That foot in my back

by Ken Williams


“That’s it!” I shouted. “I’m not taking this anymore. I’m reclaiming my garage! My telly! And I’m taking my life back!”  

It was early, I hadn’t had a first cup of coffee and I had to let it out. You see, my son Max, who has just turned five, decided last night he’d venture into bed with his mother and me. And I wouldn’t have minded, except he brought every toy he owns with him –Teddy, Dinosaur, Dragon and Monkey to name a few. After several minutes of elbows, knees and feet flying in all directions, Max and his buddies had settled and were sleeping sound – one was even snoring – while I clung for dear-life to the last thread of doona on the edge of the bed. And, I had a tiny foot tunnelling into my backbone.

I thought of sitting up and just moving the foot, or better yet, moving Max back to his own bed. But truth told, I didn’t want to wake him, he needed sleep. He had kinder in a few hours. Plus, there’s a massive part of me that loves having Max so close. So I clung to the edge of the bed wondering if I’d ever get back to sleep. Wondering if I’d be able to block out the pain of that foot jabbing deeper into my back? But mostly I wondered how this had become my life?  

The last five years have gone so fast, and the only thing I knew for sure was that I was no longer king of my castle – as the foot in my back attested to. If anything I’m a personal chauffer to an endless parade of birthday parties, swimming lessons, softball, kindergarten play-dates and school orientation events. Toys have invaded my living room, bathroom and bedroom. My garage is full of old prams, cots, bassinettes, old baby clothes and what I think are breast pumps. My car is nothing more than a Wiggles CD on wheels and my once mighty 68cm cricket emitting fantasy box now only runs Ben 10 cartoons. Over and flippin’ over. And that foot in my back was excruciating. I tried to wriggle free, but the foot dug deeper into the bone. Ouch!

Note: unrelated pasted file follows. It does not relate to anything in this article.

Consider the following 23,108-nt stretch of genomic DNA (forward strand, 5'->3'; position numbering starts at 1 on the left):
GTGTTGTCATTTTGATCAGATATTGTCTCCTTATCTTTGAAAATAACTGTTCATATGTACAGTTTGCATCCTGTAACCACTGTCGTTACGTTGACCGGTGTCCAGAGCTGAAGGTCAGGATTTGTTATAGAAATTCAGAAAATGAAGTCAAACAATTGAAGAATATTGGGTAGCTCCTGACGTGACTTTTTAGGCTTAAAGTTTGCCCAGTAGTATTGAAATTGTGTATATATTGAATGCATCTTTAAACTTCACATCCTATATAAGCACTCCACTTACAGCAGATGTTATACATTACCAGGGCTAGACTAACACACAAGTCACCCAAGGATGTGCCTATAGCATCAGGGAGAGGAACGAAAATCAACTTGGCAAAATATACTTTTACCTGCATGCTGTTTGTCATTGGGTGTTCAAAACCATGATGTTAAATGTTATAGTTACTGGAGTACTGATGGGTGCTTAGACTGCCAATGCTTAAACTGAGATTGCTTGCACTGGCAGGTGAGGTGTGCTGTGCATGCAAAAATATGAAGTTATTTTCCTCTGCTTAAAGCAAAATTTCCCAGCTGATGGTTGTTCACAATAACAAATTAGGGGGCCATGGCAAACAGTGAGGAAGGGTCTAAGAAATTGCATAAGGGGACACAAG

I wasn’t going to be able to take the pain much longer without waking Max. I wriggled again and the foot actually moved to a softer spot on my upper back. “Bliss!” But now I was wide awake, and my restless mind had to reassure me of all the happy and wonderful moments of parenthood. I remembered back to that amazing little person rolling on a blanket in the lounge room, and the hours spent watching him, amazed at how perfect he was.

And I recalled his first steps, and the days we spent in the park playing, laughing and discovering the world, and what a world! And I remembered seeing his joyous little face light up as he headed off to kinder for the first time – to discover new friends and conquer new worlds – his bag almost bigger than him hurled over his shoulder, and then coming home with artwork to stick on the fridge. Suddenly I had nothing to complain about.

I wouldn’t swap this life for the world. Foot in my back or not, I realised being Max’s dad is the most fulfilling and rewarding experience of my life. I wriggled again and the foot trundled back down onto my backbone. Double Ouch!

Around five o’clock I closed my eyes. Six o’clock my alarm shook me into a stupor. A beam of light burst through the curtains onto my pillow, and that little foot was still in my back! It hurt like crazy. That’s it! I was going to have to move the foot and wake Max. It was time to get up anyway. So I leaned forward, looked across and saw Max curled up comfy with his mum way over the other side of the bed. And right there I realised that the foot in my back didn’t belong to Max at all. I turned around completely and saw Teddy looking all smug and well-rested – and why wouldn’t he? He’d been using my backbone as a foot stool all night.

“That’s it!” I shouted. “No more flippin’ toys! Everybody sleeps in their own beds! I’m not taking this anymore. I’m reclaiming my garage! My telly! And taking my life back!”

There it was – my rant. I felt a little bad that I’d used such strong language first thing in the morning, and I was sorry that I’d put my foot down with such force, but deep-down I knew my family would understand. They’d understand my pain. They’d understand the sleepless night I’d endured and they’d sympathise with me.
My wife opened one eye, gazed at the clock and mumbled something I don’t care to repeat, while Max gave a, “What-everr, Dad!” And they both rolled over and back to sleep.  

But I was serious, darn it! I’d made a life-changing declaration. And now, in the hours that have followed, I’ve decided I’m sticking to my guns. Starting this weekend, I am officially reclaiming my life … just as soon as we get home from gymnastics.


© Ken Williams

“A gender-equal society would be one where the word ‘gender’ does not exist: where everyone can be themselves.”*

I’ve always been aware of gender conditioning and actively tried to combat any lingering prejudices or stereotypes in my own parenting, even down to encouraging dolls with my boys when they were little. It’s great to read people writing about gender issues they’re experiencing with their kids. For too long these subjects have been discouraged or silenced. I’d love to publish some more creative writing on this topic, especially if you are struggling with a child who actively tries to move away from gender normative preferences. A society where everyone can be themselves thanks Gloria for those aspirational words.

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* Gloria Steinem